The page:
Making gifts in your role as Attorney or Deputy, rules and pitfalls

Deciding whether or not to make gifts from a person’s estate when you are acting for them as an Attorney or as a court appointed Deputy is an important matter.  You may feel that you wish to make gifts to individuals, either family or friends, or perhaps a charity that you feel the person would have wanted to benefit.  However, there are strict rules surrounding this and it is important to be aware of these so that you do not fall foul of them.

Both Attorneys appointed under a Power of Attorney, and Deputies appointed by the Court of Protection have to adhere to the principles laid down in the Mental Capacity Act 2005 as well as any provisions in the Power of Attorney or Deputyship order.

There is no main approach to Attorneys and Deputies making gifts.  However the overriding principle is that the gift must be in the person’s best interests.  Whether this is the case will depend on the circumstances in each individual matter.  In general terms however Attorneys and Deputies have extremely limited powers to make gifts from a person’s estate.

First and foremost, it must be established whether the person in question has the mental capacity to make the gift themselves, in which case the decision to make the gift should come from them.  If not then the proposed gift needs to be considered in detail to ensure that it can be made within the authority of the Attorney or Deputy.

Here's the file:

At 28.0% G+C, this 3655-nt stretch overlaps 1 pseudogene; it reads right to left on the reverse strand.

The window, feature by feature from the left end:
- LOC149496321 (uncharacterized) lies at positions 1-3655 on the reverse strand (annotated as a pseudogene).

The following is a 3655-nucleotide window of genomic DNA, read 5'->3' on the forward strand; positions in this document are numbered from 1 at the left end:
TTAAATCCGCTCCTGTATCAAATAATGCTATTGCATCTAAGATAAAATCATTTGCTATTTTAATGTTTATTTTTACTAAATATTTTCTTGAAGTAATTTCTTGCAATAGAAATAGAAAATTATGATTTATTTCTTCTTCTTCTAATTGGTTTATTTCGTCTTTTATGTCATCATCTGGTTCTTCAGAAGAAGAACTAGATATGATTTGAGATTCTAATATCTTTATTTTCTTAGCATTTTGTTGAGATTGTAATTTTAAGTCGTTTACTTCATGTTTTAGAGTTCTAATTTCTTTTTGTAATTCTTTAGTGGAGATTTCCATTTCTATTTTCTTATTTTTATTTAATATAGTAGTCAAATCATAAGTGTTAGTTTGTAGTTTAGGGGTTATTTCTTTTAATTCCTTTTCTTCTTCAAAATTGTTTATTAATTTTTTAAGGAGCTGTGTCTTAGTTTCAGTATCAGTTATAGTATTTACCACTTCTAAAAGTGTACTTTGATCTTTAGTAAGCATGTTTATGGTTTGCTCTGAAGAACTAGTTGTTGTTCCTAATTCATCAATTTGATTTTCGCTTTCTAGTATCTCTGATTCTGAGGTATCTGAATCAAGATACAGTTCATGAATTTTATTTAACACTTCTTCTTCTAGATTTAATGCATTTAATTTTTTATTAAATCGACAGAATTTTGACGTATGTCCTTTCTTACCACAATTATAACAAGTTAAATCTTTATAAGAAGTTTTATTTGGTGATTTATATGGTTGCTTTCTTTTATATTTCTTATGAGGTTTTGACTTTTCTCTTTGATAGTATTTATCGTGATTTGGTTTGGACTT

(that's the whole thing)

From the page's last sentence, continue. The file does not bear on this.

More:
The general rule is that Attorneys and Deputies should not make gifts from a person’s estate, unless the gift satisfies the following conditions:

·        It is made on a certain occasion, such as Christmas or upon a birthday for example, known as a ‘customary occasion’.  What occasions are deemed to be customary will depend on the particular circumstances.

·        It is made to an individual related or connected with the person in some way or, as stated above, to a charity that the person supported or would have been considered to support.

·        It is of reasonable value and, again, this will depend on the particular circumstances.

If the proposed gift does not fall within the authority of the Attorney or Deputy then an application will need to be made to the Court of Protection for permission.

It is important to note that a gift in this context is not necessarily restricted to simple individual to individual giving and can include:

·        Transferring part or all of a property out of the person’s name to their children,or to other family members for no consideration or consideration at below market value

·        Making an interest free loan from the person’s money – the interest not charged is treated as a gift

·        Placing any assets belonging to the person into a trust

Particular caution should be exercised where the proposed gift is to the Attorney or Deputy, as they must not take advantage of their position.

Melissa Browning, Solicitor and Trust and Estate Practitioner in our Wills, Trust and Probate department at Pictons says:

‘The consequences of making unauthorised gifts from a person’s estate in your capacity as Attorney or Deputy can be very serious and may result in criminal proceedings.  If you are considering making any gifts in these circumstances then we strongly advise that you seek independent legal advice.  Please do contact our Wills, Trusts and Probate Team if you do require any advice and we will be very happy to assist.’


If you have any queries regarding the above then please do contact Melissa Browning on 01582 878549 or by email at or Lisa Murphy on 01582 878515 or by email